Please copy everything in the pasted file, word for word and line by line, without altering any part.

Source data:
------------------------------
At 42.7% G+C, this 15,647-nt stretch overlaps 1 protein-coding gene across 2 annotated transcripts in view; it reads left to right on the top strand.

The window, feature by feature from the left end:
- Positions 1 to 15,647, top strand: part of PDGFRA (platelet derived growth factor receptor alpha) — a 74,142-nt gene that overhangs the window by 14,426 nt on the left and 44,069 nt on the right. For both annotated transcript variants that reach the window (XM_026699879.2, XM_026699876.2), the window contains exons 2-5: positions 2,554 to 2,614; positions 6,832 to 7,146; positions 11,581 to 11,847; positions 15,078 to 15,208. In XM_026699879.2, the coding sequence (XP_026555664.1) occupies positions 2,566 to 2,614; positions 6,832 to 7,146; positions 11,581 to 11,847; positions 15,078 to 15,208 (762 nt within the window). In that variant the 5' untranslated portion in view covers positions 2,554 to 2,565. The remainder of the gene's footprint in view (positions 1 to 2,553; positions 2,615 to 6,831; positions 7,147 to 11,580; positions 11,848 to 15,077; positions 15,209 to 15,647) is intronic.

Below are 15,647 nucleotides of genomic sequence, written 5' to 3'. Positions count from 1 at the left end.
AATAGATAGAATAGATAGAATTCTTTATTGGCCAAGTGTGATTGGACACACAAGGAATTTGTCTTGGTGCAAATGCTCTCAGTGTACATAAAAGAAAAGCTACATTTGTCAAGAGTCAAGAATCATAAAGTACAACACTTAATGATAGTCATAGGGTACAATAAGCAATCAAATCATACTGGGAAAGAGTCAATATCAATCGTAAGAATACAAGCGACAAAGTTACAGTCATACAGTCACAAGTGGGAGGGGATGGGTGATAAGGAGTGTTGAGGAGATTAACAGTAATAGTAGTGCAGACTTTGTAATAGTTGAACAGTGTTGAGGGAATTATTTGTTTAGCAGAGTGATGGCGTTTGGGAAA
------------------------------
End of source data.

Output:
At 42.7% G+C, this 15,647-nt stretch overlaps 1 protein-coding gene across 2 annotated transcripts in view; it reads left to right on the top strand.

The window, feature by feature from the left end:
- Positions 1 to 15,647, top strand: part of PDGFRA (platelet derived growth factor receptor alpha) — a 74,142-nt gene that overhangs the window by 14,426 nt on the left and 44,069 nt on the right. For both annotated transcript variants that reach the window (XM_026699879.2, XM_026699876.2), the window contains exons 2-5: positions 2,554 to 2,614; positions 6,832 to 7,146; positions 11,581 to 11,847; positions 15,078 to 15,208. In XM_026699879.2, the coding sequence (XP_026555664.1) occupies positions 2,566 to 2,614; positions 6,832 to 7,146; positions 11,581 to 11,847; positions 15,078 to 15,208 (762 nt within the window). In that variant the 5' untranslated portion in view covers positions 2,554 to 2,565. The remainder of the gene's footprint in view (positions 1 to 2,553; positions 2,615 to 6,831; positions 7,147 to 11,580; positions 11,848 to 15,077; positions 15,209 to 15,647) is intronic.

Below are 15,647 nucleotides of genomic sequence, written 5' to 3'. Positions count from 1 at the left end.
AATAGATAGAATAGATAGAATTCTTTATTGGCCAAGTGTGATTGGACACACAAGGAATTTGTCTTGGTGCAAATGCTCTCAGTGTACATAAAAGAAAAGCTACATTTGTCAAGAGTCAAGAATCATAAAGTACAACACTTAATGATAGTCATAGGGTACAATAAGCAATCAAATCATACTGGGAAAGAGTCAATATCAATCGTAAGAATACAAGCGACAAAGTTACAGTCATACAGTCACAAGTGGGAGGGGATGGGTGATAAGGAGTGTTGAGGAGATTAACAGTAATAGTAGTGCAGACTTTGTAATAGTTGAACAGTGTTGAGGGAATTATTTGTTTAGCAGAGTGATGGCGTTTGGGAAA